The Trump administration on Monday declined to tighten controls on industrial soot emissions, disregarding an emerging scientific link between dirty air and Covid-19 death rates.
In one of the final policy moves of an administration that has spent the past four years weakening or rolling back more than 100 environmental regulations, the Environmental Protection Agency completed a regulation that keeps in place the current rules on tiny, lung-damaging industrial particles, known as PM 2.5, instead of strengthening them, even though the agency’s own scientists have warned of the links between the pollutants and respiratory illness.
E.P.A. administrator Andrew Wheeler is expected to announce the rule this afternoon on a telephone call to reporters, according to a person familiar with the matter. He is scheduled to be joined by the governor and attorney general of West Virginia, who have urged President Trump to loosen rules on coal pollution since he first launched his presidential campaign .
In announcing the proposed rule this spring, Mr. Wheeler said the scientific evidence was insufficient to merit tightening the current emissions rule.
“We believe the current standard is protective of public health,” he said. “Through the five-year review process we’ve identified a lot of uncertainties. Through those uncertainties we’ve identified that the current standard does not need to be changed.”
The proposed rule said that Mr. Wheeler places “little weight on quantitative estimates” of the mortality risk associated with fine soot pollution.
Mr. Trump’s political appointees rushed to finalize the soot rule this fall in hopes of locking in the standard, according to a person familiar with the matter. By law, the E.P.A. is required every five years to review the latest science and update the soot standard. However, legal experts said that nothing could stop the incoming Biden administration from reviewing and tightening the standard sooner than that.
Already, president-elect Joseph R. Biden Jr. is planning to move forward quickly in his first months in office to reinstate and strengthen many of the environmental rules rolled back by Mr. Trump.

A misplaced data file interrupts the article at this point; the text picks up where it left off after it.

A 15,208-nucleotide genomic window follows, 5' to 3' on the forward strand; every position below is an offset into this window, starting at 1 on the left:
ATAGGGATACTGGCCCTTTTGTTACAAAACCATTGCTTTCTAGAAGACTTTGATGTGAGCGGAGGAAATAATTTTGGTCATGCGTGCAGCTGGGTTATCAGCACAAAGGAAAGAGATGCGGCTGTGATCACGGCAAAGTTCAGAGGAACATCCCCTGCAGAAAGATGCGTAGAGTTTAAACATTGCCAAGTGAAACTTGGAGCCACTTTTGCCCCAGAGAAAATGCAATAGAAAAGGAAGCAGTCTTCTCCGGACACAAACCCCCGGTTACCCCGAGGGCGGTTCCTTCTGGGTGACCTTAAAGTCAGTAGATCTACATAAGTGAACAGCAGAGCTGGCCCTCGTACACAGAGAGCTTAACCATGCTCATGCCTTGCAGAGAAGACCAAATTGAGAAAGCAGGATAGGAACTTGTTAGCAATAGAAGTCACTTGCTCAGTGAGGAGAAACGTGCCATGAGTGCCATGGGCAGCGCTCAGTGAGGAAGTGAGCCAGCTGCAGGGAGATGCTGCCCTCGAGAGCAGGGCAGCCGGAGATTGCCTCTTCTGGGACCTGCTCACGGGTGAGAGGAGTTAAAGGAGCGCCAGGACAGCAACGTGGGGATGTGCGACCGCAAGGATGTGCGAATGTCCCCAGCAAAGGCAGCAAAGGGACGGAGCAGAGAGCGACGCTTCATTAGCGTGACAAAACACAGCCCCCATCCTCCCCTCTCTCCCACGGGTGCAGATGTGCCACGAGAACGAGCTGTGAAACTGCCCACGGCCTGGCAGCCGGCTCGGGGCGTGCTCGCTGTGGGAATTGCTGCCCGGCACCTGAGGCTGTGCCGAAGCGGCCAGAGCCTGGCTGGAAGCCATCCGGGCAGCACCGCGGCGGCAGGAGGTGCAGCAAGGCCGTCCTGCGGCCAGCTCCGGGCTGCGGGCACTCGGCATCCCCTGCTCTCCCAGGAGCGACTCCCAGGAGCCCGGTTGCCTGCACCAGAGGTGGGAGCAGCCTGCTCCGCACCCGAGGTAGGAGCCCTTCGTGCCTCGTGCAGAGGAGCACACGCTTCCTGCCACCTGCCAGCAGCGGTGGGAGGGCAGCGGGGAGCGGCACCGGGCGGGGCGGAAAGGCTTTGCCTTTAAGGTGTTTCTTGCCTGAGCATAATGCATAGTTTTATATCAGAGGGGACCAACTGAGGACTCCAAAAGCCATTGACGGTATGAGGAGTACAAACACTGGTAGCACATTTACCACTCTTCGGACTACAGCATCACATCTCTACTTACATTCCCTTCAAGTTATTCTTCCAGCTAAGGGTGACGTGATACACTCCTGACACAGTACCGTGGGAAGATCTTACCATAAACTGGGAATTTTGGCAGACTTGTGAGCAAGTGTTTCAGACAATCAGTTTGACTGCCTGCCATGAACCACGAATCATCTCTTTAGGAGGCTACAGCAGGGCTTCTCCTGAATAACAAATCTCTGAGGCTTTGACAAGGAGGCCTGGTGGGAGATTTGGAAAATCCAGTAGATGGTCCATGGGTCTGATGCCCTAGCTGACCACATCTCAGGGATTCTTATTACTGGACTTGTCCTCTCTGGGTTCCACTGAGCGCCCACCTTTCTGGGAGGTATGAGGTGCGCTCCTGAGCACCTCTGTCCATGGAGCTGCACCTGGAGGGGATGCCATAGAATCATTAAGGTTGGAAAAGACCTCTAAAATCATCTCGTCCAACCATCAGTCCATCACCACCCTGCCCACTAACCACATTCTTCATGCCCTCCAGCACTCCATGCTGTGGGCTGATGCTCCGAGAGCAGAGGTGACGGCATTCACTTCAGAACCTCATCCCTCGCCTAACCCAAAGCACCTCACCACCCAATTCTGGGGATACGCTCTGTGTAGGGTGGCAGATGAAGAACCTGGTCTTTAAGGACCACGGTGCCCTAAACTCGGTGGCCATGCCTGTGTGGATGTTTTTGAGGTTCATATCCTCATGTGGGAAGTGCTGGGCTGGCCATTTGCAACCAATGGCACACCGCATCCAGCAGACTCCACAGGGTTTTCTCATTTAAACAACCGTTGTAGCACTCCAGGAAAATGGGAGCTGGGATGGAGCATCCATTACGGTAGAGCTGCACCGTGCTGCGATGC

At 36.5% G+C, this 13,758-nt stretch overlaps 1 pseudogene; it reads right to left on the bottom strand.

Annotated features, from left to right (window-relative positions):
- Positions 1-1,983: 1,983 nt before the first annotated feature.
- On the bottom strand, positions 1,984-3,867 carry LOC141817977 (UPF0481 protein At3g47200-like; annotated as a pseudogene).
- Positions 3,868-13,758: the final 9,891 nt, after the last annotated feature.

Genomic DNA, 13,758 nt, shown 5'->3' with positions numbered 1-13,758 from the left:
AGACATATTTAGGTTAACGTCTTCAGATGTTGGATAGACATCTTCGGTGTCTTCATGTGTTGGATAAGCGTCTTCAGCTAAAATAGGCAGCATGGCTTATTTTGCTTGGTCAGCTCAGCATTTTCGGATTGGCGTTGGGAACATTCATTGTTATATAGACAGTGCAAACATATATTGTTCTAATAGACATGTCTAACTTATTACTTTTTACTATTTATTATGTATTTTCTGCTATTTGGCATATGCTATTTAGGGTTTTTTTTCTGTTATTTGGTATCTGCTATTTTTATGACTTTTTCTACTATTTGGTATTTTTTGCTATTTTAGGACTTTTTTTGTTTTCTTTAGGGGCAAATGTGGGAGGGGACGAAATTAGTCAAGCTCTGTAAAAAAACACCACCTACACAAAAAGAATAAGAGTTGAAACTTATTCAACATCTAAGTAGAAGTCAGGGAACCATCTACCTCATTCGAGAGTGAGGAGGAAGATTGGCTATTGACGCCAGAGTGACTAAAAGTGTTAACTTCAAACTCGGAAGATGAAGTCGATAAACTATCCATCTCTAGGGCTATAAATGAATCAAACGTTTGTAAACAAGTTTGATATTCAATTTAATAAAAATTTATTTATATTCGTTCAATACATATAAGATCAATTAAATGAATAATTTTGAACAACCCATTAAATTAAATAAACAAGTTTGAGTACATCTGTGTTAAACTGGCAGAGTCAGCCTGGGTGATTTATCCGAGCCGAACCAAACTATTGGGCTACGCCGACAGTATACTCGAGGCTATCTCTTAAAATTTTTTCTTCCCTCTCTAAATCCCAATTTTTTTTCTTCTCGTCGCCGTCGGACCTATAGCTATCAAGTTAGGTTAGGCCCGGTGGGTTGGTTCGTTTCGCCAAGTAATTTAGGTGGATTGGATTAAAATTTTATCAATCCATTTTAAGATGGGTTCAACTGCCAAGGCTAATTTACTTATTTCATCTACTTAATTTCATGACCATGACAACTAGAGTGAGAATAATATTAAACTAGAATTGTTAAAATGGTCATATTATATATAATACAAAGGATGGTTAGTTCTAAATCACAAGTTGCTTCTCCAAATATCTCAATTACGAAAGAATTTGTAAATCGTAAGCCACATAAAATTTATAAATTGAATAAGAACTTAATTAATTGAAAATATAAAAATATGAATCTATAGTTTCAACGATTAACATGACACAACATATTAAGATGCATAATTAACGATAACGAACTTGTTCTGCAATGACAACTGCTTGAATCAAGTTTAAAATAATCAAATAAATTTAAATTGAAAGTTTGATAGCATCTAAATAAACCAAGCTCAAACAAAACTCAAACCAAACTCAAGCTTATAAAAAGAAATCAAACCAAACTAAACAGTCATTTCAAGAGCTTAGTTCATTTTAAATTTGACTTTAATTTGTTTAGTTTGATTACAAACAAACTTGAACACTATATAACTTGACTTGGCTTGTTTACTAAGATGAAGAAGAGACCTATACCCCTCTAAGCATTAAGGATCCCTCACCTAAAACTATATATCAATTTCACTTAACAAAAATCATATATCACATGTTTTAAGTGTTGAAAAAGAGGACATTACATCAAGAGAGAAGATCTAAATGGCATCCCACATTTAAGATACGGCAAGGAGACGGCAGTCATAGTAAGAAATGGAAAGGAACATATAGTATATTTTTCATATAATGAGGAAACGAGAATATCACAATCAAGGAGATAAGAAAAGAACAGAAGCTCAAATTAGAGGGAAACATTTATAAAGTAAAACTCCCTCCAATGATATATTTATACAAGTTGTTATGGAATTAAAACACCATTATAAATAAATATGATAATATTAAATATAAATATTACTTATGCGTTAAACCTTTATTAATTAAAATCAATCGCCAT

“Given the deadly nature of this pollutant, my advice to the new administration would be to very quickly embark on the process to make the standard more stringent,” said Richard Revesz, an expert on environmental law at New York University.
A spokesman for the Biden transition team declined to say whether the Biden administration would do that, but he noted that when the Harvard study came out in April, Mr. Biden wrote on Twitter, “We’re starting to see evidence that long-term exposure to air pollution — which disproportionately affects communities of color & low-income communities — is linked to COVID-19 death rates.”
Mr. Biden’s environmental policy proposals include a pledge to “prioritize strategies and technologies that reduce traditional air pollution in disadvantaged communities.”
A spokesman for the E.P.A. did not respond to emailed questions.
Public health experts say the rule defies scientific research, including the work of the E.P.A.’s own public health experts, which indicates that PM 2.5 pollution contributes to tens of thousands of premature deaths annually, and that even a slight tightening of controls on fine soot could save thousands of American lives.
In April, researchers at Harvard released the first nationwide study linking long-term exposure to PM 2.5 and Covid-19 death rates. The study found that a person living for decades in a county with high levels of fine particulate matter is 15 percent more likely to die from the coronavirus than someone in a region with one unit less of the fine particulate pollution.
Given that scientific record, which would be used in lawsuits against the Trump rule, the new regulation appears to have weak legal standing, and a new Biden-appointed E.P.A. chief would likely have a solid legal justification for tightening the rule, said Mr. Revesz, the environmental law expert.
“The arguments against this rule are strong,” he said. “Even before that Harvard study there was very strong scientific evidence that stronger controls are merited. The Covid crisis reinforced that, but we didn’t need the Covid crisis to tell us that.”
Francesca Dominici, a professor of biostatistics at Harvard who led the study linking PM 2.5 pollution to Covid deaths, said she was “disappointed but not surprised” by the administration’s decision.